I am not sure what a resource provider is. I would say that, in terms 
of the Web, a resource provider is an active computational resource 
(infinite regress here) that returns a representation of the resource 
on request (amongst other things). There is a difference: a service 
requestor is not a priori interested in the representation of the 
service but is interested in the actions to be performed.

> 7. As for generic vs specific, I don't think it's a can of worms to 
> describe
> it, or the benefits.

Well, the spanning set for services does not look (IMO) like 
GET/PUT/POST. And also, I do not believe that you can define it in 
isolation of the content language. (I am aware that not everyone agrees 
with this assertion.) Even HTTP/HTML go together like strawberries and 
cream. Strictly, you don't need HTML to understand HTTP; but in 
practice the two are very closely intertwined.

> Where I expect, and have already gotten, the pushback
> is when some of the benefits acrue.  As in, "some kinds of 
> applications are
> better styled in a SOA" manner, with the pushback of "oh yeah, I've 
> never
> seen one".  BTW, I'm hoping that the comparison of a few different use 
> cases
> of app development will flesh out the point that you are making, that 
> is the
> the objects and verbs must both be understood.  This shows up in the
> visibility property elaboration.

As it happens, I can see quite a lot of benefits of having a standard 
generic interface. I just happen to think that it needs to be 
significantly richer than GET/PUT/POST or whatever. And I think that it 
must go in tandem with a decent solution for a content language. (I've 
got one in my back pocket if you'd like to see it!)


> Course, while I spend time justifying what
> I'm doing, I can't actually be doing the doing of the scenarios, SOA
> references etc.
> Cheers,
> Dave
>> -----Original Message-----
>> From: www-ws-arch-request@w3.org [mailto:www-ws-arch-request@w3.org]On
>> Behalf Of Francis McCabe
>> Sent: Monday, February 17, 2003 2:04 PM
>> To: www-ws-arch@w3.org
>> Subject: Issues, trout ponds and other dangerous regions
>> David gives an eloquent defense of REST in
>> [http://www.w3.org/2002/02/mid/
>> 007d01c2d325$5c30fc00$c10ba8c0@beasys.com;list=www-ws-arch];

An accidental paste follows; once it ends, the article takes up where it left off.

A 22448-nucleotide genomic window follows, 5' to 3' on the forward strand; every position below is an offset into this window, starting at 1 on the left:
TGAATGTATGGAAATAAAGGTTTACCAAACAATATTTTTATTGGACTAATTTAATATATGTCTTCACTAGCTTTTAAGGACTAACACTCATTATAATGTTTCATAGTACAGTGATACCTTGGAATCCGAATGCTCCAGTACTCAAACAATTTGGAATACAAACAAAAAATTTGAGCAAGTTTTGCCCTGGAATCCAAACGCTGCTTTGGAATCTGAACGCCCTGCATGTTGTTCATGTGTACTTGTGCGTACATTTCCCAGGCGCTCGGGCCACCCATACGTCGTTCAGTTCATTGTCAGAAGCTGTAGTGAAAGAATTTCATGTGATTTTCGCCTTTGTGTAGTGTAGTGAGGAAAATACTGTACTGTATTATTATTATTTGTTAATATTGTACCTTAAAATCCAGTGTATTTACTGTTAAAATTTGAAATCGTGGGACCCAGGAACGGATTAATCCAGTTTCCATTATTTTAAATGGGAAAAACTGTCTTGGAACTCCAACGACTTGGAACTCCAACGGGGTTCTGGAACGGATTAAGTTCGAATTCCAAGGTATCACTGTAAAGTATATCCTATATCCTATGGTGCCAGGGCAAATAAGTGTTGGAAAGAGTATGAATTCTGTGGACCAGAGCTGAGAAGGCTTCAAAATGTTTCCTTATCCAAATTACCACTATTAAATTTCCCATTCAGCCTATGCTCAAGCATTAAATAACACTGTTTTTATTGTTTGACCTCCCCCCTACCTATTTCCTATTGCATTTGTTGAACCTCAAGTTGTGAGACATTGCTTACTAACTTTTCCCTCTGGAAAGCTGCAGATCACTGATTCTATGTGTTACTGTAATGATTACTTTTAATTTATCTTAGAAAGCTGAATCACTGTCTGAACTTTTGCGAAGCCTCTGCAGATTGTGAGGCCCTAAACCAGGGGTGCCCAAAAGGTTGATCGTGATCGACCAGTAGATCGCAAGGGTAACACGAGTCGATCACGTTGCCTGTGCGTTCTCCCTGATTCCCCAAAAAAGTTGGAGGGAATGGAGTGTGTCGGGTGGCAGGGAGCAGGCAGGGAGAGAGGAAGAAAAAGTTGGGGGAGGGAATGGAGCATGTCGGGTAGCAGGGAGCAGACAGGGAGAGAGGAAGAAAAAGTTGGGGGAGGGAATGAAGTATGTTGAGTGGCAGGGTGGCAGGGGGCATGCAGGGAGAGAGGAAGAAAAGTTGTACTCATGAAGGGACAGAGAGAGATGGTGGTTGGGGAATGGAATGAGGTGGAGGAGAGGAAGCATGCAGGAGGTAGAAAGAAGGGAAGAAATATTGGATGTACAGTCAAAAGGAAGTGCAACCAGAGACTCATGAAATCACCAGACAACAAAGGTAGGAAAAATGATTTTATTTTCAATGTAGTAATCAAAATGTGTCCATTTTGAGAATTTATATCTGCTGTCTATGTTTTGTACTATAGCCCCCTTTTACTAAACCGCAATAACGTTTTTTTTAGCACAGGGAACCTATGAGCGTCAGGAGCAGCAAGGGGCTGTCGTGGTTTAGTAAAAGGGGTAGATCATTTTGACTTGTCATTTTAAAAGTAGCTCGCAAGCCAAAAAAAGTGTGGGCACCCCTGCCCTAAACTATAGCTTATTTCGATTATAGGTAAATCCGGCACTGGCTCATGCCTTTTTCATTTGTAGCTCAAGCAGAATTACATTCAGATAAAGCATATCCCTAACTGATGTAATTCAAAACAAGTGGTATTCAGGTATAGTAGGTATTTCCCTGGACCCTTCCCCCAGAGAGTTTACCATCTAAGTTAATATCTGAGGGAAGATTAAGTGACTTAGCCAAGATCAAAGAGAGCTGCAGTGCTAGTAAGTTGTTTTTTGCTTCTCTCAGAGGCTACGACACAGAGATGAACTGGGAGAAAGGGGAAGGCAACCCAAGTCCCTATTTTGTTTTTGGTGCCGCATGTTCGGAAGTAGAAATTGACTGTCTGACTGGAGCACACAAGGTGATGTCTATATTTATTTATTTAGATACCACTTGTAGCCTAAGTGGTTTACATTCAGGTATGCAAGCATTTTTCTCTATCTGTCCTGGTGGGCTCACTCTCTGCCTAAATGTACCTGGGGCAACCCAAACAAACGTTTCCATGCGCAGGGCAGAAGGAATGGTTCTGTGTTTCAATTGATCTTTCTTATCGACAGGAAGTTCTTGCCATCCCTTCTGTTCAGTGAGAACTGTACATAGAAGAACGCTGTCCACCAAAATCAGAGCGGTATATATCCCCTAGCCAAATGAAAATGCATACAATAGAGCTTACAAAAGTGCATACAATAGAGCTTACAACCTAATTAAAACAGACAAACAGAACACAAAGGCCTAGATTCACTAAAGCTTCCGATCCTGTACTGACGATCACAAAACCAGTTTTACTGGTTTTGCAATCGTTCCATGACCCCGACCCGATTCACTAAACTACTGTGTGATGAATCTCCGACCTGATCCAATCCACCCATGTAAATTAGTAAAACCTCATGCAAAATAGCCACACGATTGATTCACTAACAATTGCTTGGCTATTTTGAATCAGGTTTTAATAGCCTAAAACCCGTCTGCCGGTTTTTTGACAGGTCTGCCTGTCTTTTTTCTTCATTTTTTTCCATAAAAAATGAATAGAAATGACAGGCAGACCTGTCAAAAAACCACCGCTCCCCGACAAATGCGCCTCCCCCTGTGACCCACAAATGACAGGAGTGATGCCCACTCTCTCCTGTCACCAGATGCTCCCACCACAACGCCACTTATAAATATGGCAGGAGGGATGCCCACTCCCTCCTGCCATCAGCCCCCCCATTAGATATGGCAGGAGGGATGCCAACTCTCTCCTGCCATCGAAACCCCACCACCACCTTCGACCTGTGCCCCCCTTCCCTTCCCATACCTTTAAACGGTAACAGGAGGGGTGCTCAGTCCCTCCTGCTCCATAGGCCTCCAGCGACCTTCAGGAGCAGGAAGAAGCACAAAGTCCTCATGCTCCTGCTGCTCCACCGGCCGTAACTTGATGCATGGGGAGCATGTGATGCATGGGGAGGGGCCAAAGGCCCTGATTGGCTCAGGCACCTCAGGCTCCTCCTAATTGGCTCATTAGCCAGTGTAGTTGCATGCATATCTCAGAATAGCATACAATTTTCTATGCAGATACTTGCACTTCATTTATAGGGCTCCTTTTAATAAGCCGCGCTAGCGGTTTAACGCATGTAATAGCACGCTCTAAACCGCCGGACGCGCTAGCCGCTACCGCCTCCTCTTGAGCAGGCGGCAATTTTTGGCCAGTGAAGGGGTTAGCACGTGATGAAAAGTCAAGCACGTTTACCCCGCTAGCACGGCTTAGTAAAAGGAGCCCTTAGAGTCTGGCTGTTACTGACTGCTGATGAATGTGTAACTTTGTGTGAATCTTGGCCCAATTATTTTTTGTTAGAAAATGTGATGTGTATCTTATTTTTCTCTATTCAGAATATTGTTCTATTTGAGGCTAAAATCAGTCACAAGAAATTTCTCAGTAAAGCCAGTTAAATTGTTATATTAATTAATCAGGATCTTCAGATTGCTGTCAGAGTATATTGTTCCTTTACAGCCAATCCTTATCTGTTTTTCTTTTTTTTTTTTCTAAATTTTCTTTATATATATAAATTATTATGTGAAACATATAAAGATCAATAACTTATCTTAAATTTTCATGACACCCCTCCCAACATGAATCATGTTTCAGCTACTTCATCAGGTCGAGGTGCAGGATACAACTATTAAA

>> however it
>> appears that he re-opens issues that need resolving.
>> In the current WSA document, in several places, it is stated
>> that Web
>> services are NOT tied to specific technologies and protocols
>> (such as
>> HTTP, SOAP, WSDL etc.) In fact, currently, the ONLY hard nailed-down
>> technology choices are URIs and XML.
>> If the WSA is to be technology neutral, then it is not
>> appropriate to
>> `bang on about' POST vs GET in the document; although
>> constraints such
>> as idempotency are definitely `in scope'. On the other hand,
>> if the WSA
>> is to be technology centered, then we need to make that choice
>> explicit, and soon.
>> The second nettle is more conceptual: the distinction between
>> resources
>> and services. There is a relationship, but perhaps not one that is
>> immediately obvious. In my opinion these concepts are at different
>> levels of abstraction: a resource is an entity that has an actual
>> presence and a service is a means of achieving tasks.
>> Services require
>> realizations, and such realizations are resources; but
>> resources can be
>> `of' anything and are not tied to services. On the other
>> hand, services
>> have descriptions which are not of the service itself but of how to
>> interact with them.
>> This distinction is important because, if the focus is on
>> services as
>> opposed to resources, then a large number of concepts need to
>> be `put
>> into place' that have no relevance to the strict resource
>> view. A good
>> example is the service provider. It is an important concept for a
>> service oriented architecture; but has no special equivalent for
>> resource. (Owner, however, is a concept that applies to both.)
>> Finally, there is the hoary old one concerning generic
>> interfaces vs.
>> specific interfaces. Again, so far, we have been pretty
>> muddled about
>> this. [Personal opinion: it is not possible to completely
>> capture the
>> semantics of a message without grasping both the verb and the
>> object of
>> the message. Definitely there are different styles of architecture,
>> where there is a rich though generic set of verbs that everyone is
>> expected to agree on, and where there is an essentially
>> infinite set of
>> verbs and everyone is expected to come up with their own
>> definitions. I
>> am somewhat persuaded of the merits of the generic case; but
>> its a can
>> o'worms defining the spanning set.]
Received on Tuesday, 18 February 2003 14:01:41 UTC